Nothing about Harris’ past suggests he’d want to spend a mediocre team into contention, but it’s worth mentioning. One reason is that Detroit tried a version of this last winter, spending $217 million on Javier Baez and Eduardo Rodriguez, and trying to turn a surprise 77-win team into a contender. More on this below, but the winter plan failed spectacularly.

There are enough bounce-back candidates (Rodriguez, Spencer Turnbull, Austin Meadows) and touted young players (Spencer Torkelson, Matt Manning, Dillon Dingler, Joey Wentz, Wilmer Flores) that if they all move in the right direction and you add three standout veterans, you could see this team being .500 or better next season. That’s the logic of someone that’s kidding themselves, but it doesn’t mean it won’t happen.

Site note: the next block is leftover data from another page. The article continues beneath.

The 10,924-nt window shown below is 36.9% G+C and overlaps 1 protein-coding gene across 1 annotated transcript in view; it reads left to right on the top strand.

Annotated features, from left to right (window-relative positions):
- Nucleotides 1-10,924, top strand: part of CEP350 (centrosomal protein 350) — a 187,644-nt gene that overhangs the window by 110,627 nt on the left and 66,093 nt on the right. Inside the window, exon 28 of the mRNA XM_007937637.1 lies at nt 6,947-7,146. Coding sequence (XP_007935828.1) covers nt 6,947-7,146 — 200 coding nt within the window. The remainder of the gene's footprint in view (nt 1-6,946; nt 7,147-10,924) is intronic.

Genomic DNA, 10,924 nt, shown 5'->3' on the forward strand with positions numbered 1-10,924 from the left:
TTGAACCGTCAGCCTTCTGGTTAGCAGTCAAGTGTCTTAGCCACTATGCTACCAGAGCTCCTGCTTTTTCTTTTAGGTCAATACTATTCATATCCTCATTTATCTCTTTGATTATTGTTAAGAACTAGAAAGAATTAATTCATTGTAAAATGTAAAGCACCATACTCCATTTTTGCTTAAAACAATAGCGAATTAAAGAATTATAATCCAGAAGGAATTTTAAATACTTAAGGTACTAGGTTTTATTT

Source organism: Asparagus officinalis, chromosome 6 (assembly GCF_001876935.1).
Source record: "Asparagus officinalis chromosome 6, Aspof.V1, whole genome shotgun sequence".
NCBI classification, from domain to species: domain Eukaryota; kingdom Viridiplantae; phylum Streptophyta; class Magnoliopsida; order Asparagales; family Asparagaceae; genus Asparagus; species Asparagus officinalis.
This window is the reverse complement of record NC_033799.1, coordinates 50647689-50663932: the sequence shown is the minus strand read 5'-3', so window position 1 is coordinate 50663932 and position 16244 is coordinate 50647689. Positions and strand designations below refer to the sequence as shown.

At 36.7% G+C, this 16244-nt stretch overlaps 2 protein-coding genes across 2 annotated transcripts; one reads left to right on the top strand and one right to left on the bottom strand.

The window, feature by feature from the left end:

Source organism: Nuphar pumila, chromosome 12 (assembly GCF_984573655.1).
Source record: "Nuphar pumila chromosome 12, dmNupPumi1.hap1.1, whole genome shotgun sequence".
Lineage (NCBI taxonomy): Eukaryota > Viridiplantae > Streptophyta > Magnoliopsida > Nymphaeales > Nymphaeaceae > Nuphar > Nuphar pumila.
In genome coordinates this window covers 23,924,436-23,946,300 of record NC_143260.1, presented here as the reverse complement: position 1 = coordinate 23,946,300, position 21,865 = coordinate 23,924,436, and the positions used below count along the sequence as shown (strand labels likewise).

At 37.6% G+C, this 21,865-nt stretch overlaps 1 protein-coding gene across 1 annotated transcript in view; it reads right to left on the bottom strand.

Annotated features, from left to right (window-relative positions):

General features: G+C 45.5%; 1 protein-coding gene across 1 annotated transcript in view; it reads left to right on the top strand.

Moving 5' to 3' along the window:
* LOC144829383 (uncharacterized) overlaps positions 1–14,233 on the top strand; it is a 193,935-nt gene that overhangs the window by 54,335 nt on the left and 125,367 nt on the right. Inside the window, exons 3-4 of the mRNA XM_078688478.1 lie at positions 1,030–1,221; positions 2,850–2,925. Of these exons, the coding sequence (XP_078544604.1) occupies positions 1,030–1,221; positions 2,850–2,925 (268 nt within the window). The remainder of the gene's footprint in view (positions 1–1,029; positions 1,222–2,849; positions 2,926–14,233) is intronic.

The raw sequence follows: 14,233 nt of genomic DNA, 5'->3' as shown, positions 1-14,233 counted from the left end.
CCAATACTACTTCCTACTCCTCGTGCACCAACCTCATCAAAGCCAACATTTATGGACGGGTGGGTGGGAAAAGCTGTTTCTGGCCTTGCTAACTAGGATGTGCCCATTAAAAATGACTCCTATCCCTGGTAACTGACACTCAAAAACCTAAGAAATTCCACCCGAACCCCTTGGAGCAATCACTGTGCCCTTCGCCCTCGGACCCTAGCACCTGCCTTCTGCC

The more likely option is an incremental build focused on handing out only short-term free agent contracts while trying to target reclamation projects, potential rentals (who can be flipped if the team isn’t in contention) and filling holes at roster spots that there isn’t an obvious young player showing up during the next season.

There are examples for Detroit to draw from in this strategy: The Giants and Boston Red Sox (both with chief execs from the broadly defined Tampa Bay Rays‘ tree) are both doing a version of this — with a key difference that both teams were trying to compete from day one, a tough balancing act. If you want to be more optimistic, the Rays, Oakland Athletics and Milwaukee Brewers have found the playoffs regularly doing a version of this with a much lower payroll than what the Tigers can afford.